The 17-nation foreign delegation at the Srinagar airport
The 17-nation foreign delegation at the Srinagar airport Thursday | PTI
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Srinagar: The Peoples Democratic Party (PDP) expelled nine leaders Thursday, soon after five of them met the foreign diplomat delegation currently visiting Kashmir, ThePrint has learnt. 

According to PDP insiders, the expulsion of the remaining four leaders was triggered by their meeting with Lieutenant Governor G.C. Murmu earlier this week.

“The individuals who met with the L-G and gave him a memorandum as well as those who met the foreign delegation have been expelled from the party on the directions of party president Mehbooba Mufti,” a source in the PDP said.

The expelled leaders include former PDP spokesperson Rafi Mir, former minister Dilawar Mir, and former MLAs Rahim Rather, Majeed Padder, Javaid Baig, Qamar Hussain, Raja Mazoor, and Noor Mohammad, besides former MLC Zaffar Manhas.

The PDP’s decision comes amid talks in the Valley to form an alternative political vehicle, allegedly backed by New Delhi, which will be ready to give up the demand to restore Article 370 in return for full statehood and domicile-related assurances for local residents. 

This is a deal traditional Valley players, including the PDP and the National Conference (NC), don’t support. 

The parties have also refused to engage with the central government on account of the continued detention of senior politicians, such as former chief ministers Mehbooba Mufti (PDP), Omar Abdullah (NC) and Farooq Abdullah (NC). According to PDP sources, this stand had been made clear by the party.

Also Read: With Art 370, BJP hoped to win Kashmir but is now losing Jammu: ‘Are we also anti-national?’

‘The real picture of Kashmir’

The meeting with the foreign delegation as well as that with Murmu were both attended by former PDP leader Altaf Bukhari, who quit the party last year and is said to be involved in talks for the new formation along with former deputy chief minister Muzaffar Baig.

Expelled PDP leader Rahim Rather, who met the foreign delegation, said he talked to them about the internet lockdown. “We raised the demand of restoring the internet, release of political prisoners, and told the delegation that the scrapping of Article 370 had shocked the people of Kashmir,” Rather said. “There is a trust deficit between J&K and Delhi that needs to be dealt with.”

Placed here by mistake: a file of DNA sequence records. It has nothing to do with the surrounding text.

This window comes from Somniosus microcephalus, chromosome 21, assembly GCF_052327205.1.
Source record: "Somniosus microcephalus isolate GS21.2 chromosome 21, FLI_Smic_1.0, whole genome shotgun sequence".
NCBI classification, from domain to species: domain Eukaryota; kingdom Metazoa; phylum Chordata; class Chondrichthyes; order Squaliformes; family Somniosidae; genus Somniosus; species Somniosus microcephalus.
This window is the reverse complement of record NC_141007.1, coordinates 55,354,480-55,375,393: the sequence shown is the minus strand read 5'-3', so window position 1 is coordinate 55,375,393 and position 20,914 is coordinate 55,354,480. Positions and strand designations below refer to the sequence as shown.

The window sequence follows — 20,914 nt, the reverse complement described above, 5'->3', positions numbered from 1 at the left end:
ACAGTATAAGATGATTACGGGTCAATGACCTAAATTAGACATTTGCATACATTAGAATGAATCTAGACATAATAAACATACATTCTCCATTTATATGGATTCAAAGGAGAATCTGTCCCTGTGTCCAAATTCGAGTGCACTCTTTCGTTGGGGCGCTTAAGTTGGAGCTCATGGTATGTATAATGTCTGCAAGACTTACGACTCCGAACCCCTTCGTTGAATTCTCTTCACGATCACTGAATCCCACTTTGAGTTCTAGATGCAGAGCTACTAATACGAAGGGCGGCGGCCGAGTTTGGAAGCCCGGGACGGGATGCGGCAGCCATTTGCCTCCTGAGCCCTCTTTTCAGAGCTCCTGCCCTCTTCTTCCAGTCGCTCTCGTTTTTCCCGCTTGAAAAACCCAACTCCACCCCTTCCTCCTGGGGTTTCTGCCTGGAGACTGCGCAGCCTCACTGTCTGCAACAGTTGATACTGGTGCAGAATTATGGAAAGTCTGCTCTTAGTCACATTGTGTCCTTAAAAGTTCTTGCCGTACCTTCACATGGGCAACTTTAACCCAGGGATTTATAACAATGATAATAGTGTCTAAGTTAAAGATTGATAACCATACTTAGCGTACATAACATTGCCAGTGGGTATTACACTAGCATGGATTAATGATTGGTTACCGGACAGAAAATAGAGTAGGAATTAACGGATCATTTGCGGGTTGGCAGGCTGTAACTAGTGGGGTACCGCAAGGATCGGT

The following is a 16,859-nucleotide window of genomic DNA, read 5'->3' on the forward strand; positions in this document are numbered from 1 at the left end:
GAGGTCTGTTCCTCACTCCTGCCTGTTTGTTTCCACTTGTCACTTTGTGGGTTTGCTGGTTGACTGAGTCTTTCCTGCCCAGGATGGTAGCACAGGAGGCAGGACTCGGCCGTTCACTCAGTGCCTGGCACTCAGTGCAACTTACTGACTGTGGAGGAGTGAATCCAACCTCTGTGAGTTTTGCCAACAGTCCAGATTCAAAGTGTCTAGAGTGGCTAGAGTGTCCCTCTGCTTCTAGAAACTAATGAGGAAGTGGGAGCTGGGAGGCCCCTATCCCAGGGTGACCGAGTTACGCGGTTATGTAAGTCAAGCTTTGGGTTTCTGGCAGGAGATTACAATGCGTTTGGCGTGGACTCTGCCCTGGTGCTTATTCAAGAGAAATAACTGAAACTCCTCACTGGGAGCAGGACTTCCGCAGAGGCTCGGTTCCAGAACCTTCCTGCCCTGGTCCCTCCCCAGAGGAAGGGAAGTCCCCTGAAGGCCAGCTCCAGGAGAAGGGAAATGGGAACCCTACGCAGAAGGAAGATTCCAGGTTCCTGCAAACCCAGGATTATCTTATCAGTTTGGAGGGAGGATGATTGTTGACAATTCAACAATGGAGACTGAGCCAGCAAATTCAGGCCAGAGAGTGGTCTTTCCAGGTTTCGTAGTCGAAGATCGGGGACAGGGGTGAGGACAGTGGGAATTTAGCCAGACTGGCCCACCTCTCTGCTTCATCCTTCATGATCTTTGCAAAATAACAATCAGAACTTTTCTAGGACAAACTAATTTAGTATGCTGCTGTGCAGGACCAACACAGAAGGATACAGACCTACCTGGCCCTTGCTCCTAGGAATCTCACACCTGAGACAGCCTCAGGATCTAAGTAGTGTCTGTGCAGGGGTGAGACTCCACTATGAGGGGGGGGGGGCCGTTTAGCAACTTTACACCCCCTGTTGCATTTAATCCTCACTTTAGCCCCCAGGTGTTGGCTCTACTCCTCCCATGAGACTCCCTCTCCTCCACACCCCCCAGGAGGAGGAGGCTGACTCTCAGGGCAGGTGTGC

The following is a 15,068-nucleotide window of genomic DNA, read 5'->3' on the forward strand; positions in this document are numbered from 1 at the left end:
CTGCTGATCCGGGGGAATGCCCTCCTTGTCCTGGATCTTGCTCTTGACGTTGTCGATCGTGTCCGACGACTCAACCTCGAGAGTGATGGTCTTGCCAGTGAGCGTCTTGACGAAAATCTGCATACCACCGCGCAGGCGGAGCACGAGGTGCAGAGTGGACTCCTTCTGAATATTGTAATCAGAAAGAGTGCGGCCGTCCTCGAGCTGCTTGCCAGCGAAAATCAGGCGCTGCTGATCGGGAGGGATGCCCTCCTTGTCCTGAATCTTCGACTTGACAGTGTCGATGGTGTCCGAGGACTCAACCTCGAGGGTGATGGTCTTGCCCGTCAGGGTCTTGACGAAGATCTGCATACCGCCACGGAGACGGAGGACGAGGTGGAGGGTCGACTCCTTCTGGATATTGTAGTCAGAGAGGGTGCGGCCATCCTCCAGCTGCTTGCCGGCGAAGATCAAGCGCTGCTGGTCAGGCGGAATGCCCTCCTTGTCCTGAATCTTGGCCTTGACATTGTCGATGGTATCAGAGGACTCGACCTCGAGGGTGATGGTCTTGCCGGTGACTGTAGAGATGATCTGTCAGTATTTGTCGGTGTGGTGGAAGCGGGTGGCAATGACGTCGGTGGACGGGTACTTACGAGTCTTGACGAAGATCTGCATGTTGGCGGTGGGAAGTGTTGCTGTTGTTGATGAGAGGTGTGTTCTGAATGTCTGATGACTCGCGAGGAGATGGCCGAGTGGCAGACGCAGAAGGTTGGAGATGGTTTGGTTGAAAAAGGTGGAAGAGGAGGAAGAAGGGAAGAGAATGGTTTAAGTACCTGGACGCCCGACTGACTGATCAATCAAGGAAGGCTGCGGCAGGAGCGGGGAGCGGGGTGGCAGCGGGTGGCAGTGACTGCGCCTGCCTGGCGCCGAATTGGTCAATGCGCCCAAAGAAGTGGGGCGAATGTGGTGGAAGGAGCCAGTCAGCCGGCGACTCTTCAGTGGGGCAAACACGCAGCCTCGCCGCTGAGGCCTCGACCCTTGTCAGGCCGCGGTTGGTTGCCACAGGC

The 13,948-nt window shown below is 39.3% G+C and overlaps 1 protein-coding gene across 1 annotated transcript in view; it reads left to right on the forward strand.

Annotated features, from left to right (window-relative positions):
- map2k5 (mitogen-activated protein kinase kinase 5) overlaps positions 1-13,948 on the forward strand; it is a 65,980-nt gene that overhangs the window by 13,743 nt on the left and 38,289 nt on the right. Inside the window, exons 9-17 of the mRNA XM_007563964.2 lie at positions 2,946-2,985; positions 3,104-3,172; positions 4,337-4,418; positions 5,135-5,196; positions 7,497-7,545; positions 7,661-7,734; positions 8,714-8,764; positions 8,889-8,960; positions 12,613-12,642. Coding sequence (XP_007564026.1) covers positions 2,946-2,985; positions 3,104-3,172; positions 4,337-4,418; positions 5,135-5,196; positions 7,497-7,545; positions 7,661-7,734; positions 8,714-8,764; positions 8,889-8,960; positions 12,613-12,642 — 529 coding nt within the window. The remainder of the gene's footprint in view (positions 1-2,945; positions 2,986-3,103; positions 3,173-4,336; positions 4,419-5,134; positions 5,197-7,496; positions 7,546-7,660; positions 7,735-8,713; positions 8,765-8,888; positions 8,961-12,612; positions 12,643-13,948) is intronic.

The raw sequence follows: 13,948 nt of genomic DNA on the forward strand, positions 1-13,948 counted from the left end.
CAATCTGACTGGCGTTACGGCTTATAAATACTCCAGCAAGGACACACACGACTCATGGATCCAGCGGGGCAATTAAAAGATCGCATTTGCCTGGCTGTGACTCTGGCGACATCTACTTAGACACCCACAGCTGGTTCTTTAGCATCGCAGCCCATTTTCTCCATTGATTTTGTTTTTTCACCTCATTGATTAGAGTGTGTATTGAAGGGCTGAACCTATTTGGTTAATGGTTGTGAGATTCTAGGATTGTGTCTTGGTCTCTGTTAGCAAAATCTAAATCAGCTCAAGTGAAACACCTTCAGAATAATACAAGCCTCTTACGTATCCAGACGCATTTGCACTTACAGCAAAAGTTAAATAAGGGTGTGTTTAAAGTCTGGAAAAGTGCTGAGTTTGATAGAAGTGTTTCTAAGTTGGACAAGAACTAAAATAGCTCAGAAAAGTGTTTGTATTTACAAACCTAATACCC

Hassan Mir of the Democratic Party Nationalist, who also plans to be part of the new political grouping, said he met the delegation to show them the “real picture of Kashmir”.

“We talked about issues such as protection of land and jobs for local residents. There is insecurity among people that non-locals might take up space and we told them these fears need to be allayed,” Mir added.

Article 370 and Article 35A, which were scrapped last year, gave some special privileges for Kashmiris. Local residents fear that their removal will be a green signal for the influx of outsiders.

An Army briefing and a ride by the Dal

The foreign delegation, which comprised diplomats from 17 countries, including US ambassador Kenneth Juster, was brought to the Valley by the central government for a briefing on the current situation in Kashmir, which has been under an internet lockdown since the scrapping of Article 370 last August.

The visit follows questions about the continued internet lockdown from the international press as well as some foreign leaders, including US Congress members and the Swedish foreign minister.

The delegation also included envoys from Togo, Guyana, Bangladesh, Niger, Nigeria, Philippines, Peru, Vietnam, Maldives, South Korea, Morocco, Norway, Fiji, Uzbekistan, Brazil and Argentina.

Travelling under a heavy security cover, the envoys met politicians, civil society members and journalists, among others in Srinagar.  

This is the second time a foreign delegation’s visit has been facilitated by the central government since the scrapping of Article 370, the first being that of Members of the European Parliament who visited Kashmir in October. That visit had come under criticism owing to the far-Right leanings of some of its members.

The visit of the 17-nation delegation has been more discreet — a conscious decision that, according to a senior government official, was taken to avoid unnecessary attention.

It took place amid massive security deployment and restrictions on civilian movement on the Gupkar Boulevard, where the delegation spent the afternoon.

The delegation arrived around 11.30 am, and then visited the base of the Indian Army’s 15 Corps at Badami Bagh in Srinagar.

After a briefing by the Army at the base, the dignitaries were taken to The Lalit hotel, which happens to be near the places where Omar and Farooq are currently being held.

A massive security blanket covered the area as the delegation arrived and all entry and exit points leading to the hotel were barricaded. The entire area was also monitored throughout the day by multiple surveillance drones.

The 37-vehicle convoy of the dignitaries, which also comprised vehicles of the Army, paramilitary and police forces, moved out of the hotel around 4 pm for a ride along the famous Dal Lake.

A shikara ride, however, could not be arranged owing to lack of time and the cold weather, a senior police officer said.

The delegation was then taken to the Raj Bhavan, from where an Army helicopter took the envoys to the Srinagar airport.

Also Read: With Art 370, BJP hoped to win Kashmir but is now losing Jammu: ‘Are we also anti-national?’


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